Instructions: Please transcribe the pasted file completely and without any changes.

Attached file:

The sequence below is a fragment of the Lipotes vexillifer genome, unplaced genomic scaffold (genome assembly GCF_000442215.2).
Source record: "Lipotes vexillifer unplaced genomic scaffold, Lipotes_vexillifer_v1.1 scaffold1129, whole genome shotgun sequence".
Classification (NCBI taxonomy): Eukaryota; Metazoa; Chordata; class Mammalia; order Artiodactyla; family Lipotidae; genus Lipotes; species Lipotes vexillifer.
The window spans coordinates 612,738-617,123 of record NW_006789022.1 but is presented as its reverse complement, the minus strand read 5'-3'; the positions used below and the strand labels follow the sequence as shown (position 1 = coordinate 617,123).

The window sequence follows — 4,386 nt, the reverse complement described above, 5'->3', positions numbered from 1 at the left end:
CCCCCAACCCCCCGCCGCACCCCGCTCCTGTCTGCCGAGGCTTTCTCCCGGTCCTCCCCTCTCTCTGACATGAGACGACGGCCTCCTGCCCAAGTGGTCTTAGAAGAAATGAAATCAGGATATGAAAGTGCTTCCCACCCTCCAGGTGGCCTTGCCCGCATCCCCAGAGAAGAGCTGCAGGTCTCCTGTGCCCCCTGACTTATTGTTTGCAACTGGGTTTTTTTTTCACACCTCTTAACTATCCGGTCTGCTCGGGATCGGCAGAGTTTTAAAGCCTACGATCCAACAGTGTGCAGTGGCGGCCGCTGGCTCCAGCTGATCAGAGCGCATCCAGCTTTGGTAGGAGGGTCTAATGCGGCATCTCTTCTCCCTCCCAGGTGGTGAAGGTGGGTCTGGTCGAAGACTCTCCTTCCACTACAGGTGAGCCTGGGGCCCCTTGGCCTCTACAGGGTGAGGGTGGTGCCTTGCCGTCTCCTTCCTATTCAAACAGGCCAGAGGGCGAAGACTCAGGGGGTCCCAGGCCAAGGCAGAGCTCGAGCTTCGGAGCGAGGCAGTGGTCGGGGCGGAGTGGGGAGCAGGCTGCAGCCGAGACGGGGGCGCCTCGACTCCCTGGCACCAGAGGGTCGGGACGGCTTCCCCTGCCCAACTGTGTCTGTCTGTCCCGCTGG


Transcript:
The sequence below is a fragment of the Lipotes vexillifer genome, unplaced genomic scaffold (genome assembly GCF_000442215.2).
Source record: "Lipotes vexillifer unplaced genomic scaffold, Lipotes_vexillifer_v1.1 scaffold1129, whole genome shotgun sequence".
Classification (NCBI taxonomy): Eukaryota; Metazoa; Chordata; class Mammalia; order Artiodactyla; family Lipotidae; genus Lipotes; species Lipotes vexillifer.
The window spans coordinates 612,738-617,123 of record NW_006789022.1 but is presented as its reverse complement, the minus strand read 5'-3'; the positions used below and the strand labels follow the sequence as shown (position 1 = coordinate 617,123).

The window sequence follows — 4,386 nt, the reverse complement described above, 5'->3', positions numbered from 1 at the left end:
CCCCCAACCCCCCGCCGCACCCCGCTCCTGTCTGCCGAGGCTTTCTCCCGGTCCTCCCCTCTCTCTGACATGAGACGACGGCCTCCTGCCCAAGTGGTCTTAGAAGAAATGAAATCAGGATATGAAAGTGCTTCCCACCCTCCAGGTGGCCTTGCCCGCATCCCCAGAGAAGAGCTGCAGGTCTCCTGTGCCCCCTGACTTATTGTTTGCAACTGGGTTTTTTTTTCACACCTCTTAACTATCCGGTCTGCTCGGGATCGGCAGAGTTTTAAAGCCTACGATCCAACAGTGTGCAGTGGCGGCCGCTGGCTCCAGCTGATCAGAGCGCATCCAGCTTTGGTAGGAGGGTCTAATGCGGCATCTCTTCTCCCTCCCAGGTGGTGAAGGTGGGTCTGGTCGAAGACTCTCCTTCCACTACAGGTGAGCCTGGGGCCCCTTGGCCTCTACAGGGTGAGGGTGGTGCCTTGCCGTCTCCTTCCTATTCAAACAGGCCAGAGGGCGAAGACTCAGGGGGTCCCAGGCCAAGGCAGAGCTCGAGCTTCGGAGCGAGGCAGTGGTCGGGGCGGAGTGGGGAGCAGGCTGCAGCCGAGACGGGGGCGCCTCGACTCCCTGGCACCAGAGGGTCGGGACGGCTTCCCCTGCCCAACTGTGTCTGTCTGTCCCGCTGG